When did the terms "doctor" and "physician" become obsolete? I didn't get the memo on that one. Judging from the drug advertising and medical commercials I hear, not to mention the taking heads on TV, the socially correct labels have now become "medical professionals" and "healthcare providers." Pardon me while I vomit into my emesis basin.
If you are arrested for a crime you didn't commit do you ask for a "legal professional?" Hell no, you want a lawyer. And when I'm sick I want a doctor not a medical professional. I know what a doctor is, but a medical professional can be anything. Yes, I know doctors are by definition medical professionals but so are candy stripers at the hospital. It's also true that doctors are healthcare providers but so are insurance companies and band aid manufacturers.
What is this trend in our society today of discarding the traditional names of people and things in favor of more complicated, nebulous descriptions? Hospital became medical center. What's next? Wellness village? Is nurse still the title for a nurse or is it health provider? And if we refer to both nurses and doctors as health providers how do we make the distinction between the two?
Uh oh, maybe that's the point! Make no distinctions between health workers. Everyone is equally important. Hurrah for egalitarianism!
By the way, how come no one refers to pharmaceutical companies as healthcare providers? They certainly are. They provide lifesaving healthcare medicines to millions. But no, to call them healthcare providers would be putting them in a positive light, and we can't do that, can we? Instead they are demonized and called DRUG COMPANIES. You know, like in "those dirty rotten evil price-gouging drug companies." And the industry as a whole is vilified with the negative term, "BIG PHARMA." Meanwhile without their important products many people would die.
The medical profession has been under assault for quite awhile now. Actually ever since some genius first said, "Hey, here's an idea, let's put Hillary Clinton in charge of setting up healthcare for the entire country" things have been going downhill for doctors. Now sadly, as Rodney Dangerfield might have put it, doctors get no respect.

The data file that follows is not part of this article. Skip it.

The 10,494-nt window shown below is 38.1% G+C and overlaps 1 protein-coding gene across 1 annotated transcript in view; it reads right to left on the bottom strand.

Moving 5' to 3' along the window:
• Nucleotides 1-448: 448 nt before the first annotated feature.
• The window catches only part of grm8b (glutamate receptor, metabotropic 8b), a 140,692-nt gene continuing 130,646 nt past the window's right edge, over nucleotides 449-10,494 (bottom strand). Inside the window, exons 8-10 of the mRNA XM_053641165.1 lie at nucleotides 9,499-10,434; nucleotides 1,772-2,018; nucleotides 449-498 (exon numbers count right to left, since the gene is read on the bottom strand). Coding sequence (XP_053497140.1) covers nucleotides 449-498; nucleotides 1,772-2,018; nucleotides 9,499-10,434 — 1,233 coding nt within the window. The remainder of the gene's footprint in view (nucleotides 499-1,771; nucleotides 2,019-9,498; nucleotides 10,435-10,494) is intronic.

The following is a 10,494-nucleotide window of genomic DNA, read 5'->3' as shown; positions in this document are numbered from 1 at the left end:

Doctors were always considered members of the most esteemed and honored profession in society. Along with the clergy they are the closest humans we have on earth to God. Everyone admired and revered doctors and with good reason. Your doctor had the knowledge, ability, and desire to cure what ails you. Even when they didn't have all the answers, they had a way of making you feel better offering a comforting word, a positive suggestion, and even a gentle touch.
From what I can tell, as soon as government stuck their nose into the medical profession the doctor's role changed. Today much of their authority has been usurped by big government with new complicated federal and state laws and regulations, many of which are in a constant state of flux. Doctors are drowning in mandatory paperwork demanded by government agencies. Valuable physician time and resources, which could and should be focused on the patients, are taken up instead in regulation nonsense. Not good.
And here's the scary part.
When you consider how much the government is involved with a doctor's practice it's almost as if the once respected, independent physician has become nothing more than just another government employee --- the medical equivalent of the U.S. Post Office or Department of Motor Vehicles. Say, isn't that called socialized medicine? It may be oozing in through the backdoor slowly, but it's socialized medicine nevertheless. And see how well that worked out for the VA?
It may be only a matter of time before big government takes over all healthcare in this country completely (shudder!). In the meantime I'll go on calling my doctor, doctor. I haven't conducted a survey on it, but I'll wager that most doctors still prefer to be called doctors and not healthcare providers or medical professionals or wellness practitioners. And certainly not government employees.